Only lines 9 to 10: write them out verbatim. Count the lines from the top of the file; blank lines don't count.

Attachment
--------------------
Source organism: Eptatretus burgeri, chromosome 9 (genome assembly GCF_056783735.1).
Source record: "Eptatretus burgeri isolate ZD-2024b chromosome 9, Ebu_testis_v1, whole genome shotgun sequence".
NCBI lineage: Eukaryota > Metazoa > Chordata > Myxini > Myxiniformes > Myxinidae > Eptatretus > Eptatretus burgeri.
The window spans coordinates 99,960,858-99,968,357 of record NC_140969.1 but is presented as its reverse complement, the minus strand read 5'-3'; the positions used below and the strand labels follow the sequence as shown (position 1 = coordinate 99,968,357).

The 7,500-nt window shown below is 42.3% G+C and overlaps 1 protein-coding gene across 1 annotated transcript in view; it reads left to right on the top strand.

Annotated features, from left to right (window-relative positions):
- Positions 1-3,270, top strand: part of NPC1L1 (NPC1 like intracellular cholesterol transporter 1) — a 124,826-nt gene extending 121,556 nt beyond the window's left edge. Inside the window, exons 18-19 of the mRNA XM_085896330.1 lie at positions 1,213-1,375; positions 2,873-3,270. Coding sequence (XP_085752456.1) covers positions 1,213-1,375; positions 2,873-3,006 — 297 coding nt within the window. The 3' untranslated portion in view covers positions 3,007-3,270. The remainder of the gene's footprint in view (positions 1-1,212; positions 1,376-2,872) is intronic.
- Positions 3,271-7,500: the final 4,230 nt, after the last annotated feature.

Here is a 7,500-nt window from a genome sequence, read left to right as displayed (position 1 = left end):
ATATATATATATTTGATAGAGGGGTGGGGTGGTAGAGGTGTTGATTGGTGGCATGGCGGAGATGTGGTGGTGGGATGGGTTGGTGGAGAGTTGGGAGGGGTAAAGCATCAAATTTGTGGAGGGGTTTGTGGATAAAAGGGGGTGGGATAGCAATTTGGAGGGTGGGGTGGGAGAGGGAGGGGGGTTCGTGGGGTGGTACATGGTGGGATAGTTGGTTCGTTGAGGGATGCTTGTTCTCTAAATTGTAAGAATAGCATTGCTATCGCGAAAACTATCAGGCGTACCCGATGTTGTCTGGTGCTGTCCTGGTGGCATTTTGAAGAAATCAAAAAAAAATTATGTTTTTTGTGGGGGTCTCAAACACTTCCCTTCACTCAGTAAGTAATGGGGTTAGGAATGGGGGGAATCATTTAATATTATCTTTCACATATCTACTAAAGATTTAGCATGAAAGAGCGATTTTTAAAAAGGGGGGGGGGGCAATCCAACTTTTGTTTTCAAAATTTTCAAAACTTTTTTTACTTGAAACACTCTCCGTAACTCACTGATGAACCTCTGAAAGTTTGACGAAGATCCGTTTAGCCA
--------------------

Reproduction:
Here is a 7,500-nt window from a genome sequence, read left to right as displayed (position 1 = left end):
ATATATATATATTTGATAGAGGGGTGGGGTGGTAGAGGTGTTGATTGGTGGCATGGCGGAGATGTGGTGGTGGGATGGGTTGGTGGAGAGTTGGGAGGGGTAAAGCATCAAATTTGTGGAGGGGTTTGTGGATAAAAGGGGGTGGGATAGCAATTTGGAGGGTGGGGTGGGAGAGGGAGGGGGGTTCGTGGGGTGGTACATGGTGGGATAGTTGGTTCGTTGAGGGATGCTTGTTCTCTAAATTGTAAGAATAGCATTGCTATCGCGAAAACTATCAGGCGTACCCGATGTTGTCTGGTGCTGTCCTGGTGGCATTTTGAAGAAATCAAAAAAAAATTATGTTTTTTGTGGGGGTCTCAAACACTTCCCTTCACTCAGTAAGTAATGGGGTTAGGAATGGGGGGAATCATTTAATATTATCTTTCACATATCTACTAAAGATTTAGCATGAAAGAGCGATTTTTAAAAAGGGGGGGGGGGCAATCCAACTTTTGTTTTCAAAATTTTCAAAACTTTTTTTACTTGAAACACTCTCCGTAACTCACTGATGAACCTCTGAAAGTTTGACGAAGATCCGTTTAGCCA